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prescriptions. host: biden's build back better plan which was passed overwhelmingly by democrats in the house now goes to the senate. where are republicans on the medicare portion of the build back better plan? are they talking about this or is it just -- or are they just staying silent as the bill works its waste -- works its way through? guest: that is another good question. i have not heard specific criticism from republicans. there will likely be concerned about the prescription drug provisions being scaled back. there are people who feel this is a crack in the armor and puts the government and a stronger position to to set prices or decide what drugs people take. i have seen ads about this.
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there is nothing in this legislation that would have the government decide what drugs plans will cover. that is not something that is being envisioned. the drug industry has been lobbying aggressively against this provision and it could be that there continues to be some resistance. i do not know that there is much resistance on the out-of-pocket cap. that is a popular bipartisan proposal. the other benefit we have not talked about, there are a few other benefits. one is that cap on insulin costs, which would help people with diabetes on medicare and i think that could be popular across the aisle and i also think there is a hearing benefit that is in the house bill and i am not sure that there would be opposition to that. i think the opposition is about the broader issues and there are concerns about the spending, the
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overall spending in the legislation. but i do not know specifically that there are concerns about the insulin benefit or the caps on out-of-pocket spending for the hearing benefit, all of which would make significant improvements for people covered by the program. host: we have a question from one of our social media followers that wants to ask this about the future of medicare. "will the eligibility age ever be changed for medicare?" guest: i cannot predict the future. i do not think there is a strong move to do that at the moment. there is a long-term financing challenge facing medicare with all of his aging into the program at some point in the future. baby boomers are starting to age into the program. the medicare, hospital insurance, that is part a, it is facing a projected insolvency date of 2026.
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what does that mean? that means congress will have to make some tough decisions in order to shore up the financing of the medicare trust fund. congress has done this in the past and it is almost unthinkable that congress would allow the trust fund to be insolvent, but that could involve some tough choices about raising revenues and -- the more money comes in, or cutting spending and raising the eligibility age would be one way to cut spending, but it one -- may be one of the more unpopular ways to do that. host: who have to make that decision? what that be a congressional decision? with that be a decision coming from the executive branch? guest: that would take an act of congress because the eligibility age is set in law. for the eligibility to change, for the eligibility age to change up or down, that would require an act of congress. host: let's go back to our phone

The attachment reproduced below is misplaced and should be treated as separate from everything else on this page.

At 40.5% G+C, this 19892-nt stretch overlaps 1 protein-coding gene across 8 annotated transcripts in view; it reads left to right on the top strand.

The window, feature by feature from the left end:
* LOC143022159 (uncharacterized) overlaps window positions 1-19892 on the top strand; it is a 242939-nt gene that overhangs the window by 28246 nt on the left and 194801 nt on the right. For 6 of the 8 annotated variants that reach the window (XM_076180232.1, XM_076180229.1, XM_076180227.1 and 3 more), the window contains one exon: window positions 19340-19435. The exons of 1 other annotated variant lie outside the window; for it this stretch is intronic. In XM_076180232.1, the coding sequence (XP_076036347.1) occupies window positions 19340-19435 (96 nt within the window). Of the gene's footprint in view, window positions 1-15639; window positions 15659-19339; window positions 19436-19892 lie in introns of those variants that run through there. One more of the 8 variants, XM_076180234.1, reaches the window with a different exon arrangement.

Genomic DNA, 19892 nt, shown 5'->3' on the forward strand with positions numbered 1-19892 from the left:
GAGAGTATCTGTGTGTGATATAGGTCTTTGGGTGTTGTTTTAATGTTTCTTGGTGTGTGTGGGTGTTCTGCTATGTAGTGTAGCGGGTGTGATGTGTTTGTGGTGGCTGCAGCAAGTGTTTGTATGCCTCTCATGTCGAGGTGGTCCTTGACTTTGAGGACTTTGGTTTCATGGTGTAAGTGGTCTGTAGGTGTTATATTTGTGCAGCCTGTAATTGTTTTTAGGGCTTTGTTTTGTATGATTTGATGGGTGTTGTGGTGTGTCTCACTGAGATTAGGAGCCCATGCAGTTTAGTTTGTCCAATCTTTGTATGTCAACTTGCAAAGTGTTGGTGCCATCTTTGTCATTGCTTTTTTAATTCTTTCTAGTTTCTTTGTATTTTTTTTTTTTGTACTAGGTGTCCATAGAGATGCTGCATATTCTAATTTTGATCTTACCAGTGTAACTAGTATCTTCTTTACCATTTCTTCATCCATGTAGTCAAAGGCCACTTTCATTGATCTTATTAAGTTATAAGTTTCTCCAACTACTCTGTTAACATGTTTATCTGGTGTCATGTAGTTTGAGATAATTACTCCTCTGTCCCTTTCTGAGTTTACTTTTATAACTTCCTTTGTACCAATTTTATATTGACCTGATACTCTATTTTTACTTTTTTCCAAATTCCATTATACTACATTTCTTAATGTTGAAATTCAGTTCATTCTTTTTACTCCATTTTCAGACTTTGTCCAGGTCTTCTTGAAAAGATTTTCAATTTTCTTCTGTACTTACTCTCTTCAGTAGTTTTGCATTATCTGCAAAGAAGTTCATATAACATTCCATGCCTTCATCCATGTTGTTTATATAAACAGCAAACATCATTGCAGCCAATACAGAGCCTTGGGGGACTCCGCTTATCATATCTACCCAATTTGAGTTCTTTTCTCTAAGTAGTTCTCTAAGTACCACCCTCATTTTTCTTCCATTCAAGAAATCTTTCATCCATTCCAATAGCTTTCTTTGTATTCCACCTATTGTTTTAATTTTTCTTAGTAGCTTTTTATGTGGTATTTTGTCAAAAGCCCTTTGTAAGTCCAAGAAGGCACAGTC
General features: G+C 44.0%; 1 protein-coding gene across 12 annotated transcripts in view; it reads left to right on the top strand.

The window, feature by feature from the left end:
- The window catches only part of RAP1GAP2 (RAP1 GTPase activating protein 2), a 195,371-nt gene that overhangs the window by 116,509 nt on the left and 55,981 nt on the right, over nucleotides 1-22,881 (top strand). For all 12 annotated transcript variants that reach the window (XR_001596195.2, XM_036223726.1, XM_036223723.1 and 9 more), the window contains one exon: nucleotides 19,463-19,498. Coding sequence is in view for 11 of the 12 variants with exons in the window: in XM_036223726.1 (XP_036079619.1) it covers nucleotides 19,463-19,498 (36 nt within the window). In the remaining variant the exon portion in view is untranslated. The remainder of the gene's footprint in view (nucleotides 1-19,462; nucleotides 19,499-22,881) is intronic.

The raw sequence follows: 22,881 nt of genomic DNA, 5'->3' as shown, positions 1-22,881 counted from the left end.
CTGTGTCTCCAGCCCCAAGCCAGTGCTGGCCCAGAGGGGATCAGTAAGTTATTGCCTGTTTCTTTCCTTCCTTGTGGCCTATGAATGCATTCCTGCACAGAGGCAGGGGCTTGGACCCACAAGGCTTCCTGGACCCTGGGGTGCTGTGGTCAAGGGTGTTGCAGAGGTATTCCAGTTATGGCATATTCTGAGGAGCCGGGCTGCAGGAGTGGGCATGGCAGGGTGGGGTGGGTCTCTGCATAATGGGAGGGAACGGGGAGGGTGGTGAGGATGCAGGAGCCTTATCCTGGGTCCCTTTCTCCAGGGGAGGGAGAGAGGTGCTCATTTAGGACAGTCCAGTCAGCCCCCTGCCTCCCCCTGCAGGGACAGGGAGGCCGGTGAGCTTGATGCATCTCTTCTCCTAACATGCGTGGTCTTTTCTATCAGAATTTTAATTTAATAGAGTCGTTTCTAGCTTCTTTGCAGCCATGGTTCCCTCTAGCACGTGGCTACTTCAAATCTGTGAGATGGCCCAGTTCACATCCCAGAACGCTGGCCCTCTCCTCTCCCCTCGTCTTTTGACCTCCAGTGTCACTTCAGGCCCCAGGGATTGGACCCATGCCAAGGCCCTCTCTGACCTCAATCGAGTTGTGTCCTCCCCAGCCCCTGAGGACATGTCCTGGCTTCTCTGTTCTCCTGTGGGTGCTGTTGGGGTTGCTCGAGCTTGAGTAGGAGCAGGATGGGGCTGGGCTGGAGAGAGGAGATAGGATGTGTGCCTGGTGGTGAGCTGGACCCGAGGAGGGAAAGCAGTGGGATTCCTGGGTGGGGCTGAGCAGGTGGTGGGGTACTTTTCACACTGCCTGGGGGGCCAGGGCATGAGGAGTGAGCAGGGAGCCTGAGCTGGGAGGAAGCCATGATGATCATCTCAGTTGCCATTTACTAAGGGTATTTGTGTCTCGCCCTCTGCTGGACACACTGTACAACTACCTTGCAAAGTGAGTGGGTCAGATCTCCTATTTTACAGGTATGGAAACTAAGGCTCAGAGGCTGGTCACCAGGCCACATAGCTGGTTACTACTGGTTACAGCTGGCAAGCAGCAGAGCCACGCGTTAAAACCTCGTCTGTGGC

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lines and talk to allen calling from scottsdale, arizona on the republican line. good morning. caller: hi. good morning. i am 73 years old. i have plan g so we have not heard about plan g. thank god for medicare because when i turned 65, i went right in and i would not be talking today if i did not have it. the other thing is i'm self-employed and i do not plan on retiring until i can book the palladium in london. so much for humor. i would like to know little bit about plan g. the other thing is regarding the democrats build back program. republicans had zero input. no committees, nothing in the house. mccarthy was on for eight hours
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and 32 minutes or whatever it was, wanting to be part of the party. evidently, we are not. thank you for c-span. i am having a great time being on medicare. they have been great. just to mention really quick, three tests i have had for covid, i am still negative. three years ago, i went meet people -- i went medieval on myself. i went from 285 to 234. but i am taking some really good things vitamin-wise. b-3, zinc, and b complex. i have been around a lot of people who have have covid. two of my employees have had it. i am 100% right now.